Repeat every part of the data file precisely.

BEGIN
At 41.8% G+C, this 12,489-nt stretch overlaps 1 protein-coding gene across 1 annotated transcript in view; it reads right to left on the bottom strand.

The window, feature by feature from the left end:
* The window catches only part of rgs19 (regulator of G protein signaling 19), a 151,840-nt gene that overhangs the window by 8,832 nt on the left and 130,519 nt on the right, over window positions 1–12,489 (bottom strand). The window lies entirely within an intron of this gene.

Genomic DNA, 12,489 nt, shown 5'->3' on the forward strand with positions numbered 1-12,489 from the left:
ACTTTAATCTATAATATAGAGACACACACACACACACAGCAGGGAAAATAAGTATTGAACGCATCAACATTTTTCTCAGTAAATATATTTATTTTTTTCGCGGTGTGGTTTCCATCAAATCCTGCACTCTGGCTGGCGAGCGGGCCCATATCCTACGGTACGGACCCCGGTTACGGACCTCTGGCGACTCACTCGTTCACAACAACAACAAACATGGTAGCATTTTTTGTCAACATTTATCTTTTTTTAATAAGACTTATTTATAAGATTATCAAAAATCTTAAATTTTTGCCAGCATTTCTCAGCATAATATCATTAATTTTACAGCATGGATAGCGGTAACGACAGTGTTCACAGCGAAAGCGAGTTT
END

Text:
At 41.8% G+C, this 12,489-nt stretch overlaps 1 protein-coding gene across 1 annotated transcript in view; it reads right to left on the bottom strand.

The window, feature by feature from the left end:
* The window catches only part of rgs19 (regulator of G protein signaling 19), a 151,840-nt gene that overhangs the window by 8,832 nt on the left and 130,519 nt on the right, over window positions 1–12,489 (bottom strand). The window lies entirely within an intron of this gene.

Genomic DNA, 12,489 nt, shown 5'->3' on the forward strand with positions numbered 1-12,489 from the left:
ACTTTAATCTATAATATAGAGACACACACACACACACAGCAGGGAAAATAAGTATTGAACGCATCAACATTTTTCTCAGTAAATATATTTATTTTTTTCGCGGTGTGGTTTCCATCAAATCCTGCACTCTGGCTGGCGAGCGGGCCCATATCCTACGGTACGGACCCCGGTTACGGACCTCTGGCGACTCACTCGTTCACAACAACAACAAACATGGTAGCATTTTTTGTCAACATTTATCTTTTTTTAATAAGACTTATTTATAAGATTATCAAAAATCTTAAATTTTTGCCAGCATTTCTCAGCATAATATCATTAATTTTACAGCATGGATAGCGGTAACGACAGTGTTCACAGCGAAAGCGAGTTT